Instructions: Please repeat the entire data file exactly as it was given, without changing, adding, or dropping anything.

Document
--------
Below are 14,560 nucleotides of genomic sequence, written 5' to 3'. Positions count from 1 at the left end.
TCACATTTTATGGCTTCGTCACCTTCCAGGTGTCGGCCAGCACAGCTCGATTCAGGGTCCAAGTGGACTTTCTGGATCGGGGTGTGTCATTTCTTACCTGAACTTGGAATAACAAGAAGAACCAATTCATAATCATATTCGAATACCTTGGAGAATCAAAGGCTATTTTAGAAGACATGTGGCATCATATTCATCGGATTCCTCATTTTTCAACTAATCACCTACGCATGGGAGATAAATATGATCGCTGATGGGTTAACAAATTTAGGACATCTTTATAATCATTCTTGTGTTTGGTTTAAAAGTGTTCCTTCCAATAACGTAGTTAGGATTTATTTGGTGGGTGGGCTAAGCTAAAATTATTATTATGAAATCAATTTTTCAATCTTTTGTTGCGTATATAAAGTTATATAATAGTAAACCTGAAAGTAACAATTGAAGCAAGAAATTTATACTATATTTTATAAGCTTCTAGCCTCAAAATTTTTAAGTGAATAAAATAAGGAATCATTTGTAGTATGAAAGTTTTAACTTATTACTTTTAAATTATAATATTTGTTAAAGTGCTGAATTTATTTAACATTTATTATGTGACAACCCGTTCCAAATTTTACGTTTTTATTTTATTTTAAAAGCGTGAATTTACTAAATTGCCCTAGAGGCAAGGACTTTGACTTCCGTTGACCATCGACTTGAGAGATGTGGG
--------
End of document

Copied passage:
Below are 14,560 nucleotides of genomic sequence, written 5' to 3'. Positions count from 1 at the left end.
TCACATTTTATGGCTTCGTCACCTTCCAGGTGTCGGCCAGCACAGCTCGATTCAGGGTCCAAGTGGACTTTCTGGATCGGGGTGTGTCATTTCTTACCTGAACTTGGAATAACAAGAAGAACCAATTCATAATCATATTCGAATACCTTGGAGAATCAAAGGCTATTTTAGAAGACATGTGGCATCATATTCATCGGATTCCTCATTTTTCAACTAATCACCTACGCATGGGAGATAAATATGATCGCTGATGGGTTAACAAATTTAGGACATCTTTATAATCATTCTTGTGTTTGGTTTAAAAGTGTTCCTTCCAATAACGTAGTTAGGATTTATTTGGTGGGTGGGCTAAGCTAAAATTATTATTATGAAATCAATTTTTCAATCTTTTGTTGCGTATATAAAGTTATATAATAGTAAACCTGAAAGTAACAATTGAAGCAAGAAATTTATACTATATTTTATAAGCTTCTAGCCTCAAAATTTTTAAGTGAATAAAATAAGGAATCATTTGTAGTATGAAAGTTTTAACTTATTACTTTTAAATTATAATATTTGTTAAAGTGCTGAATTTATTTAACATTTATTATGTGACAACCCGTTCCAAATTTTACGTTTTTATTTTATTTTAAAAGCGTGAATTTACTAAATTGCCCTAGAGGCAAGGACTTTGACTTCCGTTGACCATCGACTTGAGAGATGTGGG